• Robert Thas John

Bite-Sized Machine Learning, Part 1



This article is the first in a series that is designed to help you understand machine learning so that you can either get interested enough to create your own solutions, or at least understand it enough to understand what a specialist is building for you.



We live in an age of data.


We now produce, on a daily basis, more data than we produced in a whole year only ten years ago. Not only do we produce more data, we also store this data, thanks to how cheap storage has become. These two changes: the way we generate data, and the way we now store data has made it possible for advances in an old field — Machine Learning.

Machine learning is a sub-field of artificial intelligence. It is concerned with the creation of computer programs. There is one difference. Unlike when you write regular programs, when you write machine learning software, you leave out some things. We will give those things a name in a moment.


Let us imagine that you have a friend who is an accountant and sells mineral water, and said friend likes to keep records. Let us also assume that she sells at different locations and every time your friend makes a sale, she stores the following information: date, time, quantity, location, amount, temperature, humidity.


The first question that comes to mind is: why should you (or anyone else for that matter) be interested in your friend’s data?


You should be interested in your friend’s data because you can learn trends from this data. You can learn for instance, whether there is a relationship between the quantity of sales and the location where the sales were made. We call this kind of relationship a correlation. You can also look at the data and infer whether there is a correlation between sales and temperature, or sales and humidity, or maybe even both temperature and humidity.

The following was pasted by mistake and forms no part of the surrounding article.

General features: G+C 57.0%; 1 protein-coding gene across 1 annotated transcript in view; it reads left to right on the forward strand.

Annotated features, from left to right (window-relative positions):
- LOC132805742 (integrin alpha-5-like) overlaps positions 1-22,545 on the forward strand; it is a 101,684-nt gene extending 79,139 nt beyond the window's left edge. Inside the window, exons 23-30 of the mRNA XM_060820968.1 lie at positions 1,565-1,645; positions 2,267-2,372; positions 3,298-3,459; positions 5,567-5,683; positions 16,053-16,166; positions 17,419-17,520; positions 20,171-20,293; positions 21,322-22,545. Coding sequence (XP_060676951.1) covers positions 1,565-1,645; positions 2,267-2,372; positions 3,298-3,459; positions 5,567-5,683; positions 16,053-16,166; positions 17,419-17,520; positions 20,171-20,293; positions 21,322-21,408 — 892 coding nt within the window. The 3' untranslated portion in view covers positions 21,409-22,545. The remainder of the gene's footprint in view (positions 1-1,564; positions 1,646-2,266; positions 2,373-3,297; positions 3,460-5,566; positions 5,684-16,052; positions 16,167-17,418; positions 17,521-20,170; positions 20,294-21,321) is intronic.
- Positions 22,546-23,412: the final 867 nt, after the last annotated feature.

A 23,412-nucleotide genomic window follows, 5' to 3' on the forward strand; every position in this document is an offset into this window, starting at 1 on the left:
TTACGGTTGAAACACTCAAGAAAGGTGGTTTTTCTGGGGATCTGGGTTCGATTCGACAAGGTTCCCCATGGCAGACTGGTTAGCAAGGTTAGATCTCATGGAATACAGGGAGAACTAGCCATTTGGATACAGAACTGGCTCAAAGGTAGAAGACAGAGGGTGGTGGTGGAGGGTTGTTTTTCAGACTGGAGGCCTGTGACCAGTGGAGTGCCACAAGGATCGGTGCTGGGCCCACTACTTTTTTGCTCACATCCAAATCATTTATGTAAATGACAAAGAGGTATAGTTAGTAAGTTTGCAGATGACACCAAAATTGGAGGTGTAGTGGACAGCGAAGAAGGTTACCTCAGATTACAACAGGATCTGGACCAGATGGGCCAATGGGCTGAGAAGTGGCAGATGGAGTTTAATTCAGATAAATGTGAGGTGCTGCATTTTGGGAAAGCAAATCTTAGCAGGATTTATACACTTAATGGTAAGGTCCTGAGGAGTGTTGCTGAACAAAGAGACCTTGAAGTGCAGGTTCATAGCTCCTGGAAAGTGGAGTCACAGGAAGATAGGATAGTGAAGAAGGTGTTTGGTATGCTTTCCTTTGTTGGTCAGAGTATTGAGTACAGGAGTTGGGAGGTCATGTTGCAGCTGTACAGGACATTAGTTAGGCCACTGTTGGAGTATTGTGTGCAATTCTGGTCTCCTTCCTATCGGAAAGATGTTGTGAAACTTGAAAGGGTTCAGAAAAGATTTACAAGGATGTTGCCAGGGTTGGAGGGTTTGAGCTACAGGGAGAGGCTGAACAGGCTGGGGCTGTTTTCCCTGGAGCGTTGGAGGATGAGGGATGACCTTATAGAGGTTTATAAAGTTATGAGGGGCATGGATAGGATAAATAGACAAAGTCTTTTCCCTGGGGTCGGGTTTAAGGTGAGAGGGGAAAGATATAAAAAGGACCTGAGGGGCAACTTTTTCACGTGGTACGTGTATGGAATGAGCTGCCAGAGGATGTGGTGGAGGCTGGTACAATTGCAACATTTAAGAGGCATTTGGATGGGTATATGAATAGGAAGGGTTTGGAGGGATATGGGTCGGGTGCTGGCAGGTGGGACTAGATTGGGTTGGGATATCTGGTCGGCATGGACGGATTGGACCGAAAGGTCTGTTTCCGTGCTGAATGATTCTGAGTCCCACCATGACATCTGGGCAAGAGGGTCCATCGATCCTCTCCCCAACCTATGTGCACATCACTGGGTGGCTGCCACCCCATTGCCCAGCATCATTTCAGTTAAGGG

Now, at this point, I hope that you are beginning to get ideas.


But this is not yet Machine Learning.


Now, let us say that your friend has run this business for five years, and has kept meticulous records. Now, assume your friend wants to adopt a business model called Just-In-Time, in which your friend will stock just the minimum required quantity of raw materials. In order to do that, your friend needs to know (or predict) future sales.


That prediction is Machine Learning.




The image above shows weights. Some individuals spend a lot of time training to lift weights. Without similar training, it would be impossible for us to walk up and perform the same feat of lifting those weights.


Remember how I said you do not write a complete program when Machine Learning is involved? The parts of the program that you leave out are called weights! So instead of giving the program explicit weights, you train your computer program to find the right weights implicitly. Of course you need to have as much mental ability as the man in the picture has muscular ability, but that is a story for another day.


The secret ingredient in machine learning is all of that data that gets collected and stored on a daily basis.


It turns out that data can tell you a lot of things many of which are things we can learn from.